So how does such a reprehensible page still have a home on Facebook? The secret seems to be a vague nod toward the impossibility of disproving the blood libel. The site owner introduces his page by writing, "For most of history, belief in Jewish ritual murder was acceptable and widely accepted. ... But since WW2, with the rise of Jewish ownership of the mass media, has come the politically correct 'Doctrine of the Never-Guilty Jews.' Every accusation of Jewish ritual murder, no matter how well proved it might have been in its time, has become a 'blood libel' in today's media, a phrase that explicitly frames each case as a malicious falsehood, without an examination of the facts. Probably, not every accusation is true. But it is also unlikely that all of them are false."
I've queried Facebook spokespeople many times about the site and always receive the official response that, since the blood libel page doesn't violate community standards, they are powerless to act. A Facebook employee, speaking to me without permission from the the company, told me that there's frustration in the ranks over it, but that the site is successfully gaming the community standards by inserting just enough doubt into its claims—and by keeping its claims historical, rather than contemporary. Accusing current Jews of murdering babies would get you banned, but deploying a conspiratorial history is just fine.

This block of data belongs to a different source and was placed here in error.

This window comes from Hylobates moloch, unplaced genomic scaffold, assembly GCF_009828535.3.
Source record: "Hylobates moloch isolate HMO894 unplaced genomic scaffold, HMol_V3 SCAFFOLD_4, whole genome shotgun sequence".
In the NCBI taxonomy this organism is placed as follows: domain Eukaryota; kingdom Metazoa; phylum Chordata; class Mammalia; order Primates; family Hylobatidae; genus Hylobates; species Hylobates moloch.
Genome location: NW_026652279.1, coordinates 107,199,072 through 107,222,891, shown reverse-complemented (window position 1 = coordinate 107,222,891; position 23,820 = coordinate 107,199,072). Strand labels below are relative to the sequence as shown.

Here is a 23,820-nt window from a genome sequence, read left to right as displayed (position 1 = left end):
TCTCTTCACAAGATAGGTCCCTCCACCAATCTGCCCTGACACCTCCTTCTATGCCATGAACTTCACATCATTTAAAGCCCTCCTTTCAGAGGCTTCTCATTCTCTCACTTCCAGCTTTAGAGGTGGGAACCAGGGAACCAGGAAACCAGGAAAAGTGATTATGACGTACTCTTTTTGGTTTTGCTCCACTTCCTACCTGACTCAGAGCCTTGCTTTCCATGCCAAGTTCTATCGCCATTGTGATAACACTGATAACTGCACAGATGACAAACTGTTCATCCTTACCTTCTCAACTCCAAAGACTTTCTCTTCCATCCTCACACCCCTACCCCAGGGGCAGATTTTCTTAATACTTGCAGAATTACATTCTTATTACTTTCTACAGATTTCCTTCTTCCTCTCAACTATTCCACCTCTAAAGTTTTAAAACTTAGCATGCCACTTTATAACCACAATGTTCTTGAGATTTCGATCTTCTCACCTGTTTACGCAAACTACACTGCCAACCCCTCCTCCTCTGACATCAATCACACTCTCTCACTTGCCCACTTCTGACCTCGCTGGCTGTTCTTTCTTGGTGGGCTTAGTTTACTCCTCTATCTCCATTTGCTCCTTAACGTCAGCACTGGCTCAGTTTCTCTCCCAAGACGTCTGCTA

The blood libel page is just one of the many awful groups that have taken advantage of these new media platforms to connect with each other and spread hate. It's true that there are lots of gray areas when it comes to speech. Sometimes, though, there's a bright line between speech that is merely controversial, and hate speech that has been used for centuries to promote violence against marginalized people.
Facebook, Twitter, Google, and the like can't stop people from being evil; what they can do is build a system that can't be so easily gamed by blood libelers, holocaust deniers, and people dedicated to propagating hate against vulnerable people of all sorts. When someone says they're a would-be "kike killer," believe them. Then get them off your network.
(Guest columnist David M. Perry is a former professor of history, contributing writer at Pacific Standard, and freelance journalist focused on disability, parenting, history, and education. This perspective was posted first at Pacific Standard.)